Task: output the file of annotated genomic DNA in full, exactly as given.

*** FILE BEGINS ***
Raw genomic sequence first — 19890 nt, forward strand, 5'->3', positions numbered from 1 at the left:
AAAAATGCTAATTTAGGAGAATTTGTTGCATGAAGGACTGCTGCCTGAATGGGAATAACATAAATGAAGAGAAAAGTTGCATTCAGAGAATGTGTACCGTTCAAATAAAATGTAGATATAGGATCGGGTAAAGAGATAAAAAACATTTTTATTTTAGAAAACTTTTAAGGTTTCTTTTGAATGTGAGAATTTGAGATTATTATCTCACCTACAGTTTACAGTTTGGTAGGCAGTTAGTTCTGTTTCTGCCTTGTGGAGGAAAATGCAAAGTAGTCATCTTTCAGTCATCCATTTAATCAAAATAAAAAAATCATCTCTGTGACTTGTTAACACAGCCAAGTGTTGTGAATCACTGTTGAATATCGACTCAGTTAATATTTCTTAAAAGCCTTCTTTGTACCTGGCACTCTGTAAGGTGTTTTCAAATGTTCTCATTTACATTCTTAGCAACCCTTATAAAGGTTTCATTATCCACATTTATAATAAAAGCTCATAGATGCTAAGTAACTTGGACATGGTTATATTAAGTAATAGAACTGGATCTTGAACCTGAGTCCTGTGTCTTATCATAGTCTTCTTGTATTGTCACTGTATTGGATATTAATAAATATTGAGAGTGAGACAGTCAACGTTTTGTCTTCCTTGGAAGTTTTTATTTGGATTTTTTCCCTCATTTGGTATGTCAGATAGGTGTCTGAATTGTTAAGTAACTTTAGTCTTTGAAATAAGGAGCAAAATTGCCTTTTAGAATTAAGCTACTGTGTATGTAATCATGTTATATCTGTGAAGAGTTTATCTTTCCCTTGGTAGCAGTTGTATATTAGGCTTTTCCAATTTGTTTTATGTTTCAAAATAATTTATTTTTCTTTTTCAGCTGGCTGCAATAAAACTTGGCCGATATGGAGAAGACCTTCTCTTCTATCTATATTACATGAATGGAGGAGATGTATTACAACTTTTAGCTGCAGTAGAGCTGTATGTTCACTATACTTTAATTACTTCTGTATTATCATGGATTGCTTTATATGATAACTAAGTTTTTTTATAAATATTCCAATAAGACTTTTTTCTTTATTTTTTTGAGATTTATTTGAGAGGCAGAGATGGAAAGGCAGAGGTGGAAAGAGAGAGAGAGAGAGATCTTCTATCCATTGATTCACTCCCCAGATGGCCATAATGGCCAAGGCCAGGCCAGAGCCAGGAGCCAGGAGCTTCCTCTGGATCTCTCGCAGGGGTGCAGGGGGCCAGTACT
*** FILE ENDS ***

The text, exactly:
Raw genomic sequence first — 19890 nt, forward strand, 5'->3', positions numbered from 1 at the left:
AAAAATGCTAATTTAGGAGAATTTGTTGCATGAAGGACTGCTGCCTGAATGGGAATAACATAAATGAAGAGAAAAGTTGCATTCAGAGAATGTGTACCGTTCAAATAAAATGTAGATATAGGATCGGGTAAAGAGATAAAAAACATTTTTATTTTAGAAAACTTTTAAGGTTTCTTTTGAATGTGAGAATTTGAGATTATTATCTCACCTACAGTTTACAGTTTGGTAGGCAGTTAGTTCTGTTTCTGCCTTGTGGAGGAAAATGCAAAGTAGTCATCTTTCAGTCATCCATTTAATCAAAATAAAAAAATCATCTCTGTGACTTGTTAACACAGCCAAGTGTTGTGAATCACTGTTGAATATCGACTCAGTTAATATTTCTTAAAAGCCTTCTTTGTACCTGGCACTCTGTAAGGTGTTTTCAAATGTTCTCATTTACATTCTTAGCAACCCTTATAAAGGTTTCATTATCCACATTTATAATAAAAGCTCATAGATGCTAAGTAACTTGGACATGGTTATATTAAGTAATAGAACTGGATCTTGAACCTGAGTCCTGTGTCTTATCATAGTCTTCTTGTATTGTCACTGTATTGGATATTAATAAATATTGAGAGTGAGACAGTCAACGTTTTGTCTTCCTTGGAAGTTTTTATTTGGATTTTTTCCCTCATTTGGTATGTCAGATAGGTGTCTGAATTGTTAAGTAACTTTAGTCTTTGAAATAAGGAGCAAAATTGCCTTTTAGAATTAAGCTACTGTGTATGTAATCATGTTATATCTGTGAAGAGTTTATCTTTCCCTTGGTAGCAGTTGTATATTAGGCTTTTCCAATTTGTTTTATGTTTCAAAATAATTTATTTTTCTTTTTCAGCTGGCTGCAATAAAACTTGGCCGATATGGAGAAGACCTTCTCTTCTATCTATATTACATGAATGGAGGAGATGTATTACAACTTTTAGCTGCAGTAGAGCTGTATGTTCACTATACTTTAATTACTTCTGTATTATCATGGATTGCTTTATATGATAACTAAGTTTTTTTATAAATATTCCAATAAGACTTTTTTCTTTATTTTTTTGAGATTTATTTGAGAGGCAGAGATGGAAAGGCAGAGGTGGAAAGAGAGAGAGAGAGAGATCTTCTATCCATTGATTCACTCCCCAGATGGCCATAATGGCCAAGGCCAGGCCAGAGCCAGGAGCCAGGAGCTTCCTCTGGATCTCTCGCAGGGGTGCAGGGGGCCAGTACT